Val’s home care organization brings thousands of caregivers together into a dynamic organization that provides them with valuable resources and tools to be even better in their important work. He helps them build self-esteem, which leads to self-motivation.

-
Mike Vance, former Dean of Disney and author of Think Out of the Box

Val is one of the greatest advocates for seniors in America. He goes beyond the call of duty every time.

-
Arthur S. Flemming, former Secretary of Health, Education, and Welfare

Val has brought the problems, the challenges, and the opportunities out in the open for everyone to look at. He is a visionary pointing the direction for us. 

-
Margaret (Peg) Cushman, Professor of Nursing and former President of the Visiting Nurses Association

Although Val has chosen to stay in the background, he deserves much of the credit for what was accomplished both at the U.S. Senate Special Committee on Aging, where he was closely associated with me and at the House Select Committee on Aging, where he was Congressman Claude Pepper’s senior counsel and closest advisor. He put together more hearings on the subject of aging, wrote more reports, drafted more bills, and had more influence on the direction of events than anyone before him or since.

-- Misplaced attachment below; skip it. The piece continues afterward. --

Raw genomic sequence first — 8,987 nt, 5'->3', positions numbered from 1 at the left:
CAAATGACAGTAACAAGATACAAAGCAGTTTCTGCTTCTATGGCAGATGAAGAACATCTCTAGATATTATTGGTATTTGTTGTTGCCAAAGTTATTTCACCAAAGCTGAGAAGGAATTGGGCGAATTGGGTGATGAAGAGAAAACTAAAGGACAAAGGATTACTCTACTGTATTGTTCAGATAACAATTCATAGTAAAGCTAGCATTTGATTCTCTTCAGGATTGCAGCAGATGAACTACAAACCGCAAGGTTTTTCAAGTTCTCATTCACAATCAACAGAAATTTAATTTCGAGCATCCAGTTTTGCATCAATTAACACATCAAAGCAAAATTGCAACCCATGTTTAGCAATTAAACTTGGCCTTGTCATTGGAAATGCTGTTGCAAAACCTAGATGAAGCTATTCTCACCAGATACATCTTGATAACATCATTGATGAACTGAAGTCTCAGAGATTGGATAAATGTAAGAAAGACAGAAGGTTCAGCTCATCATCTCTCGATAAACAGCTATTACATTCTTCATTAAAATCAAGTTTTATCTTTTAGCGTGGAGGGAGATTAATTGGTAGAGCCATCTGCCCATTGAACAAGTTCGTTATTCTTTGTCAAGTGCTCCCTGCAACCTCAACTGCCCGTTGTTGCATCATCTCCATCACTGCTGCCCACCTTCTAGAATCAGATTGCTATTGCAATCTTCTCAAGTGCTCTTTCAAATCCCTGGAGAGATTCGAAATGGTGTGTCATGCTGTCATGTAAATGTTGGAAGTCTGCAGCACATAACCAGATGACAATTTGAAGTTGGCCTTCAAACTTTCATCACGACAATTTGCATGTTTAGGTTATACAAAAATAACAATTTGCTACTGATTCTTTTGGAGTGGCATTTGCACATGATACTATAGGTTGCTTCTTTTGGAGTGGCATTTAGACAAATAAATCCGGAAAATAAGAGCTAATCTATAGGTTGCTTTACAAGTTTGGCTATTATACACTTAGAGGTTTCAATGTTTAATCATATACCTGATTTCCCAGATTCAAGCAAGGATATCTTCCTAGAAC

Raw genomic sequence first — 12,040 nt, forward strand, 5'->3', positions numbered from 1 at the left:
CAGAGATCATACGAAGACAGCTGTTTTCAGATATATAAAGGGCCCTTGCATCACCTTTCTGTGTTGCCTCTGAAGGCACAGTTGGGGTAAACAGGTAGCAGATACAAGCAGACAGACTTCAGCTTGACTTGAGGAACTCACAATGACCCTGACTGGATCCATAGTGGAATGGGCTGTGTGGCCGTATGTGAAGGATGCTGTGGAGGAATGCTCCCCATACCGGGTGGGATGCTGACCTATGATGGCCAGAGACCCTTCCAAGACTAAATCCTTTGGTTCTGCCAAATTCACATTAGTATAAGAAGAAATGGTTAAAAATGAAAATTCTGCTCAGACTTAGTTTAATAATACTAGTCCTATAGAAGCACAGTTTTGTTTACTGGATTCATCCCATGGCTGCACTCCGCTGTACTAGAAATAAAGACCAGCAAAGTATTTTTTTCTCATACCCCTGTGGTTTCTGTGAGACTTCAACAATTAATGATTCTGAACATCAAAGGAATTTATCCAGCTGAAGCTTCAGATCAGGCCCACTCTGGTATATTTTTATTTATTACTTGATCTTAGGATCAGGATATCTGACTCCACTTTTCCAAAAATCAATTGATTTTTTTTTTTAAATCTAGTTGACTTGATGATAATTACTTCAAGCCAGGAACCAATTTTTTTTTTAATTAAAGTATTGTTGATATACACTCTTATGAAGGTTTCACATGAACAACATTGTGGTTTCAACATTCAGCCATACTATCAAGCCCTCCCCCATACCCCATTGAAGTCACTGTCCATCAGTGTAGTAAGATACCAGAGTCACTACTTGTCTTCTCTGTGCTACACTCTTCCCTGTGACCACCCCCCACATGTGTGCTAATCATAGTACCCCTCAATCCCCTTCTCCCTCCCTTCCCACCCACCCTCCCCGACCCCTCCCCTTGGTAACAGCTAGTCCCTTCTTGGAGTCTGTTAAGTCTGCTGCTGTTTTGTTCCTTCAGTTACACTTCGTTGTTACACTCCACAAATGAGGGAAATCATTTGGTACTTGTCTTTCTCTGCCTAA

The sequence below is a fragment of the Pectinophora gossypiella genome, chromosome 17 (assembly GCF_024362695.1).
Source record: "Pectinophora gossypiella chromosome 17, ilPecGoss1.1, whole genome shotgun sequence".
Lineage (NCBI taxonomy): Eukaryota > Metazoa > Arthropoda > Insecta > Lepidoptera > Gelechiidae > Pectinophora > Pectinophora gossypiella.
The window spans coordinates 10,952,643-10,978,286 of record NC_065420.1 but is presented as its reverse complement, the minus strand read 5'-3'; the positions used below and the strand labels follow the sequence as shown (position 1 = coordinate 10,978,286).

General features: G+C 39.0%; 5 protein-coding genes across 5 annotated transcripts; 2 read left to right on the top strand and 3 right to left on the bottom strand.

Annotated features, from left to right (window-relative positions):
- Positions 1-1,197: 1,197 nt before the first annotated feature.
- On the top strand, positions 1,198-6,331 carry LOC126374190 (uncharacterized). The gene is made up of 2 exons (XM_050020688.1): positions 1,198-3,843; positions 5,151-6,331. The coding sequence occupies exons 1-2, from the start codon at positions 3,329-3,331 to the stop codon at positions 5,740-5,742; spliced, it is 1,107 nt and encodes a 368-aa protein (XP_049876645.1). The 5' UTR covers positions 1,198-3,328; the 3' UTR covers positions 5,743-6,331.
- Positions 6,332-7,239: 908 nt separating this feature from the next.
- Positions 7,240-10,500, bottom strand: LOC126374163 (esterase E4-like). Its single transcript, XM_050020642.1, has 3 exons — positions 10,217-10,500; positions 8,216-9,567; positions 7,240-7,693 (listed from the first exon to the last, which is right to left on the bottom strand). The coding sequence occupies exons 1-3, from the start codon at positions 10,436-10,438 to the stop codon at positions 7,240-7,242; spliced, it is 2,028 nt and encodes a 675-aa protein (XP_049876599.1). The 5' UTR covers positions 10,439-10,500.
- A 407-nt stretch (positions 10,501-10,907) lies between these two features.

-
Frank E. Moss, former U.S. Senator

Val’s most important contribution is pulling together all elements of home health care and being able to organize and energize the people involved in the industry.

-
Frank E. Moss, former U.S. Senator

Anyone working on health care issues in Congress knows the name Val J. Halamandaris.

-
Kathleen Gardner Cravedi, former Staff Director of the House Select Committee on Aging